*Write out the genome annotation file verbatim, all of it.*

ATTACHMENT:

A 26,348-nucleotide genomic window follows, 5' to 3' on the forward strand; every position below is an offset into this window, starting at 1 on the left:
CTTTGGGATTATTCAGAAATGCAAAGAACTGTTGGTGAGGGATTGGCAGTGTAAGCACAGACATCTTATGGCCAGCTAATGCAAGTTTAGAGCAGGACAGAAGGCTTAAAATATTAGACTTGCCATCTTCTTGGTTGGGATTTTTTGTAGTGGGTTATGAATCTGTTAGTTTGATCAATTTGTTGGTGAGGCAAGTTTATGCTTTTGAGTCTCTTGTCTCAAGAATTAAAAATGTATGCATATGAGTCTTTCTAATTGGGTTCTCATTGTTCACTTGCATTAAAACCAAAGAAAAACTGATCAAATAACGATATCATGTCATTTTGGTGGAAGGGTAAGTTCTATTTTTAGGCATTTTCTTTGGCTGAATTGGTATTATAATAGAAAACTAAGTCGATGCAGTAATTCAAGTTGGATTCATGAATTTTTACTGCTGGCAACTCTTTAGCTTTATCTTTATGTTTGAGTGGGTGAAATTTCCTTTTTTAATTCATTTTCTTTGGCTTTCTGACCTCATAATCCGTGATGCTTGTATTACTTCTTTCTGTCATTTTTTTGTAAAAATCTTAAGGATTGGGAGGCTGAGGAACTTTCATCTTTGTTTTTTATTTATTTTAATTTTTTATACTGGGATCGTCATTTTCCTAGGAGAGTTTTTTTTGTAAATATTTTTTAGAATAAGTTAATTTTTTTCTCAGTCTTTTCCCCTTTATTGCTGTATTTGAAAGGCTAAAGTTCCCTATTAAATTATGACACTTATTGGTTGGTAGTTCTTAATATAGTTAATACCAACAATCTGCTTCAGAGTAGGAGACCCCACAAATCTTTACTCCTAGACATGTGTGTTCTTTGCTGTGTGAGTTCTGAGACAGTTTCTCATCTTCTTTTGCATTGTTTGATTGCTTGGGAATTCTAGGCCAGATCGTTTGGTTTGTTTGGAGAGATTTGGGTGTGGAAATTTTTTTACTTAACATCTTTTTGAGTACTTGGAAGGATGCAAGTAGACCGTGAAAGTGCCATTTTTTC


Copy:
A 26,348-nucleotide genomic window follows, 5' to 3' on the forward strand; every position below is an offset into this window, starting at 1 on the left:
CTTTGGGATTATTCAGAAATGCAAAGAACTGTTGGTGAGGGATTGGCAGTGTAAGCACAGACATCTTATGGCCAGCTAATGCAAGTTTAGAGCAGGACAGAAGGCTTAAAATATTAGACTTGCCATCTTCTTGGTTGGGATTTTTTGTAGTGGGTTATGAATCTGTTAGTTTGATCAATTTGTTGGTGAGGCAAGTTTATGCTTTTGAGTCTCTTGTCTCAAGAATTAAAAATGTATGCATATGAGTCTTTCTAATTGGGTTCTCATTGTTCACTTGCATTAAAACCAAAGAAAAACTGATCAAATAACGATATCATGTCATTTTGGTGGAAGGGTAAGTTCTATTTTTAGGCATTTTCTTTGGCTGAATTGGTATTATAATAGAAAACTAAGTCGATGCAGTAATTCAAGTTGGATTCATGAATTTTTACTGCTGGCAACTCTTTAGCTTTATCTTTATGTTTGAGTGGGTGAAATTTCCTTTTTTAATTCATTTTCTTTGGCTTTCTGACCTCATAATCCGTGATGCTTGTATTACTTCTTTCTGTCATTTTTTTGTAAAAATCTTAAGGATTGGGAGGCTGAGGAACTTTCATCTTTGTTTTTTATTTATTTTAATTTTTTATACTGGGATCGTCATTTTCCTAGGAGAGTTTTTTTTGTAAATATTTTTTAGAATAAGTTAATTTTTTTCTCAGTCTTTTCCCCTTTATTGCTGTATTTGAAAGGCTAAAGTTCCCTATTAAATTATGACACTTATTGGTTGGTAGTTCTTAATATAGTTAATACCAACAATCTGCTTCAGAGTAGGAGACCCCACAAATCTTTACTCCTAGACATGTGTGTTCTTTGCTGTGTGAGTTCTGAGACAGTTTCTCATCTTCTTTTGCATTGTTTGATTGCTTGGGAATTCTAGGCCAGATCGTTTGGTTTGTTTGGAGAGATTTGGGTGTGGAAATTTTTTTACTTAACATCTTTTTGAGTACTTGGAAGGATGCAAGTAGACCGTGAAAGTGCCATTTTTTC